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No. 101: Censure [from The Spectator]
by [?]

Romulus, et Liber pater, et cum Castore Pollux,
Post ingentia facta, deorum in templa recepti;
Dum terras hominumque colunt genus, aspera bella
Componunt, agros assignant, oppida condunt;
Ploravere suis non respondere favorem
Speratum meritis.

HOR., Epist. ii. 1, 5.

MITATED.

Edward and Henry, now the boast of fame,
And virtuous Alfred, a more sacred name,
After a life of generous toils endured,
The Gaul subdued, or property secured,
Ambition humbled, mighty cities storm’d,
Or laws establish’d, and the world reform’d;
Closed their long glories with a sigh to find
Th’ unwilling gratitude of base mankind.

POPE.

“Censure,” says a late ingenious author, “is the tax a man pays to the public for being eminent.” It is a folly for an eminent man to think of escaping it, and a weakness to be affected with it. All the illustrious persons of antiquity, and indeed of every age in the world, have passed through this fiery persecution. There is no defence against reproach but obscurity; it is a kind of concomitant to greatness, as satires and invectives were an essential part of a Roman triumph.

If men of eminence are exposed to censure on one hand, they are as much liable to flattery on the other. If they receive reproaches which are not due to them, they likewise receive praises which they do not deserve. In a word, the man in a high post is never regarded with an indifferent eye, but always considered as a friend or an enemy. For this reason persons in great stations have seldom their true characters drawn till several years after their deaths. Their personal friendships and enmities must cease, and the parties they were engaged in be at an end, before their faults or their virtues can have justice done them. When writers have the least opportunity of knowing the truth, they are in the best disposition to tell it.

It is therefore the privilege of posterity to adjust the characters of illustrious persons, and to set matters right between those antagonists who by their rivalry for greatness divided a whole age into factions. We can now allow Caesar to be a great man, without derogating from Pompey; and celebrate the virtues of Cato, without detracting from those of Caesar. Every one that has been long dead has a due proportion of praise allotted him, in which, whilst he lived, his friends were too profuse, and his enemies too sparing.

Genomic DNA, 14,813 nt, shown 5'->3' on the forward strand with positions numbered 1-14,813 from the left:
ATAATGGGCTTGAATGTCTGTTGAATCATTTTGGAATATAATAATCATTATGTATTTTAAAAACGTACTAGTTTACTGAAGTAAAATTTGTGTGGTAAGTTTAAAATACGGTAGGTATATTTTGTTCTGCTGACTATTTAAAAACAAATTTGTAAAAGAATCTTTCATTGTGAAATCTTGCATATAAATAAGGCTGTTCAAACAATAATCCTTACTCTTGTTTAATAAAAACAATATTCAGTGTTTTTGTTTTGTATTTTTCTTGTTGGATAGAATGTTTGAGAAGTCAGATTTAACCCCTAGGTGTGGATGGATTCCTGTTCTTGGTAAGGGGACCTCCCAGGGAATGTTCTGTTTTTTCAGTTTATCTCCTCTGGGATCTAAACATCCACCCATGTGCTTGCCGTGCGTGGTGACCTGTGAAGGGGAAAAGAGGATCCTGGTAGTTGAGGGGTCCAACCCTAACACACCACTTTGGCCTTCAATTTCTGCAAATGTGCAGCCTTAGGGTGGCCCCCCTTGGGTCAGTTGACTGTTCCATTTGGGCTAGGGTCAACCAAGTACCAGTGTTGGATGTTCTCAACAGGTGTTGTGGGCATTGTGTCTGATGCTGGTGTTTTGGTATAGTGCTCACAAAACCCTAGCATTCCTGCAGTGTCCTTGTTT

According to Sir Isaac Newton’s calculations, the last comet that made its appearance, in 1680, imbibed so much heat by its approaches to the sun, that it would have been two thousand times hotter than red-hot iron, had it been a globe of that metal; and that supposing it as big as the earth, and at the same distance from the sun, it would be fifty thousand years in cooling, before it recovered its natural temper. In the like manner, if an Englishman considers the great ferment into which our political world is thrown at present, and how intensely it is heated in all its parts, he cannot suppose that it will cool again in less than three hundred years. In such a tract of time it is possible that the heats of the present age may be extinguished, and our several classes of great men represented under their proper characters. Some eminent historian may then probably arise that will not write recentibus odiis, as Tacitus expresses it, with the passions and prejudices of a contemporary author, but make an impartial distribution of fame among the great men of the present age.

I cannot forbear entertaining myself very often with the idea of such an imaginary historian describing the reign of Anne the First, and introducing it with a preface to his reader, that he is now entering upon the most shining part of the English story. The great rivals in fame will be then distinguished according to their respective merits, and shine in their proper points of light. Such an one, says the historian, though variously represented by the writers of his own age, appears to have been a man of more than ordinary abilities, great application, and uncommon integrity: nor was such an one, though of an opposite party and interest, inferior to him in any of these respects. The several antagonists who now endeavour to depreciate one another, and are celebrated or traduced by different parties, will then have the same body of admirers, and appear illustrious in the opinion of the whole British nation. The deserving man, who can now recommend himself to the esteem of but half his countrymen, will then receive the approbations and applauses of a whole age.